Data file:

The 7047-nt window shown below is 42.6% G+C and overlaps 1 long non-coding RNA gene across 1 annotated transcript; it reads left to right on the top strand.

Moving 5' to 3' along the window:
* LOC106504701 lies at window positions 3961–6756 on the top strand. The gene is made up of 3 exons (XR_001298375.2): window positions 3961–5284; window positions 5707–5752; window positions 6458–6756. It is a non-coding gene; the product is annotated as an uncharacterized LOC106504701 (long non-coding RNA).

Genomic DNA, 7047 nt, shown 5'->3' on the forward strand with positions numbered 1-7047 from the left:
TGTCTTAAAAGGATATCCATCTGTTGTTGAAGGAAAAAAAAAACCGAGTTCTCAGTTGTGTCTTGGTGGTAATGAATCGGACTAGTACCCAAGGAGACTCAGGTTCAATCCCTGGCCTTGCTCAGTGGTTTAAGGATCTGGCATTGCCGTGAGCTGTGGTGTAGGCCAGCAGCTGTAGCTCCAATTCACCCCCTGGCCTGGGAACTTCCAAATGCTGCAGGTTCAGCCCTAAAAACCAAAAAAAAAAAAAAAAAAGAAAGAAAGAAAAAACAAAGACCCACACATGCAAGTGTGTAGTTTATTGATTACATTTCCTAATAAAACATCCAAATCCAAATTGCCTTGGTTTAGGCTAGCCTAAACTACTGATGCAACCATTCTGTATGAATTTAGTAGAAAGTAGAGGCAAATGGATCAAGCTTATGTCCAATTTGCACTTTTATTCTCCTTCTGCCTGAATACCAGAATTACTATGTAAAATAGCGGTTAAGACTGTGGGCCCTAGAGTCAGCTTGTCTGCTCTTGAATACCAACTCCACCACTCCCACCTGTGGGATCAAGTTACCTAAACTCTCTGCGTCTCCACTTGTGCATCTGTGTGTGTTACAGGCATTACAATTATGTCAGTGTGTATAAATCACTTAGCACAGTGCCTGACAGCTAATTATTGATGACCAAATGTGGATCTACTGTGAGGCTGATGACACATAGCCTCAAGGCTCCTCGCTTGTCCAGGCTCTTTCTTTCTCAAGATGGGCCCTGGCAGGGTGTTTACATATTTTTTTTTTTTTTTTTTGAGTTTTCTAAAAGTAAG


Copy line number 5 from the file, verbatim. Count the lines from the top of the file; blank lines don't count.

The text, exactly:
TGTCTTAAAAGGATATCCATCTGTTGTTGAAGGAAAAAAAAAACCGAGTTCTCAGTTGTGTCTTGGTGGTAATGAATCGGACTAGTACCCAAGGAGACTCAGGTTCAATCCCTGGCCTTGCTCAGTGGTTTAAGGATCTGGCATTGCCGTGAGCTGTGGTGTAGGCCAGCAGCTGTAGCTCCAATTCACCCCCTGGCCTGGGAACTTCCAAATGCTGCAGGTTCAGCCCTAAAAACCAAAAAAAAAAAAAAAAAAGAAAGAAAGAAAAAACAAAGACCCACACATGCAAGTGTGTAGTTTATTGATTACATTTCCTAATAAAACATCCAAATCCAAATTGCCTTGGTTTAGGCTAGCCTAAACTACTGATGCAACCATTCTGTATGAATTTAGTAGAAAGTAGAGGCAAATGGATCAAGCTTATGTCCAATTTGCACTTTTATTCTCCTTCTGCCTGAATACCAGAATTACTATGTAAAATAGCGGTTAAGACTGTGGGCCCTAGAGTCAGCTTGTCTGCTCTTGAATACCAACTCCACCACTCCCACCTGTGGGATCAAGTTACCTAAACTCTCTGCGTCTCCACTTGTGCATCTGTGTGTGTTACAGGCATTACAATTATGTCAGTGTGTATAAATCACTTAGCACAGTGCCTGACAGCTAATTATTGATGACCAAATGTGGATCTACTGTGAGGCTGATGACACATAGCCTCAAGGCTCCTCGCTTGTCCAGGCTCTTTCTTTCTCAAGATGGGCCCTGGCAGGGTGTTTACATATTTTTTTTTTTTTTTTTTGAGTTTTCTAAAAGTAAG